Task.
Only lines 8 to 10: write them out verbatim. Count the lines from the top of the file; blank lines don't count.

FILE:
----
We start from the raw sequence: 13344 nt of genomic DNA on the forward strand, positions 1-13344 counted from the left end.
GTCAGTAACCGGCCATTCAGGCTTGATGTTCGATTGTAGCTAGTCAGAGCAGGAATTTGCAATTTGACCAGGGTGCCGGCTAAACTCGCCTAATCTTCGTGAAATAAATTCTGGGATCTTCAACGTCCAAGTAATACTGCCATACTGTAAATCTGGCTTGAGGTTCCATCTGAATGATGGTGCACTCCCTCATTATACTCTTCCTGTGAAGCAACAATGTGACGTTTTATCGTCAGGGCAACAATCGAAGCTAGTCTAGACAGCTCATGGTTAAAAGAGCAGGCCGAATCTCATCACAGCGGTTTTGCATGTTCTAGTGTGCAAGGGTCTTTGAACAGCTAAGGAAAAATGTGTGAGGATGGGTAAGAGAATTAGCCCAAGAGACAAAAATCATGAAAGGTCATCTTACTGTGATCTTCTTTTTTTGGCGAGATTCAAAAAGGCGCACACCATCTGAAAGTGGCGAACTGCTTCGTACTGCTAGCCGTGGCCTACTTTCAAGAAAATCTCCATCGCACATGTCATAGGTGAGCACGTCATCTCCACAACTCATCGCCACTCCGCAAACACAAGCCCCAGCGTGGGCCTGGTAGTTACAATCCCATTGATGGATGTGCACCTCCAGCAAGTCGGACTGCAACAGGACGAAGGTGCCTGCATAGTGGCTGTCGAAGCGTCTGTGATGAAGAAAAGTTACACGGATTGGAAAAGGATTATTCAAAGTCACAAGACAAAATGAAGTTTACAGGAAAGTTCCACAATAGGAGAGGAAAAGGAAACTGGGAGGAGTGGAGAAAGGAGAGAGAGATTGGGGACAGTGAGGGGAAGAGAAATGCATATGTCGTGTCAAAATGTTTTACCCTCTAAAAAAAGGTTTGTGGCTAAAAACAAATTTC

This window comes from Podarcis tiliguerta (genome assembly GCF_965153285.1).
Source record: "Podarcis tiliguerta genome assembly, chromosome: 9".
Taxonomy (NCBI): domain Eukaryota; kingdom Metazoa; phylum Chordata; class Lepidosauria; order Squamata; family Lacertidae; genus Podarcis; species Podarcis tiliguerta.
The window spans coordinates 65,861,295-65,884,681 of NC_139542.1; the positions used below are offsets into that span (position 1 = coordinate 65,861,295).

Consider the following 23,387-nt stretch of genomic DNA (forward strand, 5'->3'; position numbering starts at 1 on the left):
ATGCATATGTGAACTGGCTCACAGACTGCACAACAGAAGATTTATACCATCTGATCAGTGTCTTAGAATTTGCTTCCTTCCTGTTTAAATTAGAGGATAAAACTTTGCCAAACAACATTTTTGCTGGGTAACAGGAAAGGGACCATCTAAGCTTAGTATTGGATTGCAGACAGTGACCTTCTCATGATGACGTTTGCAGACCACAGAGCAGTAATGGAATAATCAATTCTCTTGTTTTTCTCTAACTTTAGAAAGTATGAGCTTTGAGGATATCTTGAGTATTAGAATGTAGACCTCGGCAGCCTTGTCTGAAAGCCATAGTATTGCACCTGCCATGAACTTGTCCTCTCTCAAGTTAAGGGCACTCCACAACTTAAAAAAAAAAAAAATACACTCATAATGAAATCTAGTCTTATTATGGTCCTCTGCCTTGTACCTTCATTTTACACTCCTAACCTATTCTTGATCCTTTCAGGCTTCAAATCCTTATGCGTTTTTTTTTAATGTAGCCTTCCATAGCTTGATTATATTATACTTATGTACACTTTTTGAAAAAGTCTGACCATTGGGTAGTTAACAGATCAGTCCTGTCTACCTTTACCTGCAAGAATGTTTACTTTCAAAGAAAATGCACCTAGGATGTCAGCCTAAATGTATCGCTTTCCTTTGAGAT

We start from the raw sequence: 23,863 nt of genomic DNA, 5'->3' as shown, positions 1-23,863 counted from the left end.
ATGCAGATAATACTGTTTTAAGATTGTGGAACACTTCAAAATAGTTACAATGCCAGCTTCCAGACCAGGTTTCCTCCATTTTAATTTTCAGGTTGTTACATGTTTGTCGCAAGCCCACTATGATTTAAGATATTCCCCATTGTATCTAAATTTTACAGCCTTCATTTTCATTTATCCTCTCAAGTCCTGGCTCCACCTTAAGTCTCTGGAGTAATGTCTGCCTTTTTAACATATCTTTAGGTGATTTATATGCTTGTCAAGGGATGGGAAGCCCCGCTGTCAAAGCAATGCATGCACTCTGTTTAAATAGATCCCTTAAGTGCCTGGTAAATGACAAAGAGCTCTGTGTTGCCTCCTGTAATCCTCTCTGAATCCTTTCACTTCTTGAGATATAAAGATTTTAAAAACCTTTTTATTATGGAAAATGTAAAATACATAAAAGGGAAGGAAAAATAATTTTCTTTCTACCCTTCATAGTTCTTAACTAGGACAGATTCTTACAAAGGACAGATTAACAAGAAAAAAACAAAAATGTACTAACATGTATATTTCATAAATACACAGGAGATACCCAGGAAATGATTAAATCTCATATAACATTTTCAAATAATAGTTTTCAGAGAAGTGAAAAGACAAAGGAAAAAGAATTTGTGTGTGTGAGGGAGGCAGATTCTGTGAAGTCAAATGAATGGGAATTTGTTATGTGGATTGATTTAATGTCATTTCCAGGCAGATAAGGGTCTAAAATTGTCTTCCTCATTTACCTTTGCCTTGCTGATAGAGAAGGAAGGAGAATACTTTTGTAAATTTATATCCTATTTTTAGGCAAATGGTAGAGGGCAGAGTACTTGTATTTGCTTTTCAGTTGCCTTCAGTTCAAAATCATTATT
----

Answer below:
ATGCATATGTGAACTGGCTCACAGACTGCACAACAGAAGATTTATACCATCTGATCAGTGTCTTAGAATTTGCTTCCTTCCTGTTTAAATTAGAGGATAAAACTTTGCCAAACAACATTTTTGCTGGGTAACAGGAAAGGGACCATCTAAGCTTAGTATTGGATTGCAGACAGTGACCTTCTCATGATGACGTTTGCAGACCACAGAGCAGTAATGGAATAATCAATTCTCTTGTTTTTCTCTAACTTTAGAAAGTATGAGCTTTGAGGATATCTTGAGTATTAGAATGTAGACCTCGGCAGCCTTGTCTGAAAGCCATAGTATTGCACCTGCCATGAACTTGTCCTCTCTCAAGTTAAGGGCACTCCACAACTTAAAAAAAAAAAAAATACACTCATAATGAAATCTAGTCTTATTATGGTCCTCTGCCTTGTACCTTCATTTTACACTCCTAACCTATTCTTGATCCTTTCAGGCTTCAAATCCTTATGCGTTTTTTTTTAATGTAGCCTTCCATAGCTTGATTATATTATACTTATGTACACTTTTTGAAAAAGTCTGACCATTGGGTAGTTAACAGATCAGTCCTGTCTACCTTTACCTGCAAGAATGTTTACTTTCAAAGAAAATGCACCTAGGATGTCAGCCTAAATGTATCGCTTTCCTTTGAGAT

We start from the raw sequence: 23,863 nt of genomic DNA, 5'->3' as shown, positions 1-23,863 counted from the left end.
ATGCAGATAATACTGTTTTAAGATTGTGGAACACTTCAAAATAGTTACAATGCCAGCTTCCAGACCAGGTTTCCTCCATTTTAATTTTCAGGTTGTTACATGTTTGTCGCAAGCCCACTATGATTTAAGATATTCCCCATTGTATCTAAATTTTACAGCCTTCATTTTCATTTATCCTCTCAAGTCCTGGCTCCACCTTAAGTCTCTGGAGTAATGTCTGCCTTTTTAACATATCTTTAGGTGATTTATATGCTTGTCAAGGGATGGGAAGCCCCGCTGTCAAAGCAATGCATGCACTCTGTTTAAATAGATCCCTTAAGTGCCTGGTAAATGACAAAGAGCTCTGTGTTGCCTCCTGTAATCCTCTCTGAATCCTTTCACTTCTTGAGATATAAAGATTTTAAAAACCTTTTTATTATGGAAAATGTAAAATACATAAAAGGGAAGGAAAAATAATTTTCTTTCTACCCTTCATAGTTCTTAACTAGGACAGATTCTTACAAAGGACAGATTAACAAGAAAAAAACAAAAATGTACTAACATGTATATTTCATAAATACACAGGAGATACCCAGGAAATGATTAAATCTCATATAACATTTTCAAATAATAGTTTTCAGAGAAGTGAAAAGACAAAGGAAAAAGAATTTGTGTGTGTGAGGGAGGCAGATTCTGTGAAGTCAAATGAATGGGAATTTGTTATGTGGATTGATTTAATGTCATTTCCAGGCAGATAAGGGTCTAAAATTGTCTTCCTCATTTACCTTTGCCTTGCTGATAGAGAAGGAAGGAGAATACTTTTGTAAATTTATATCCTATTTTTAGGCAAATGGTAGAGGGCAGAGTACTTGTATTTGCTTTTCAGTTGCCTTCAGTTCAAAATCATTATT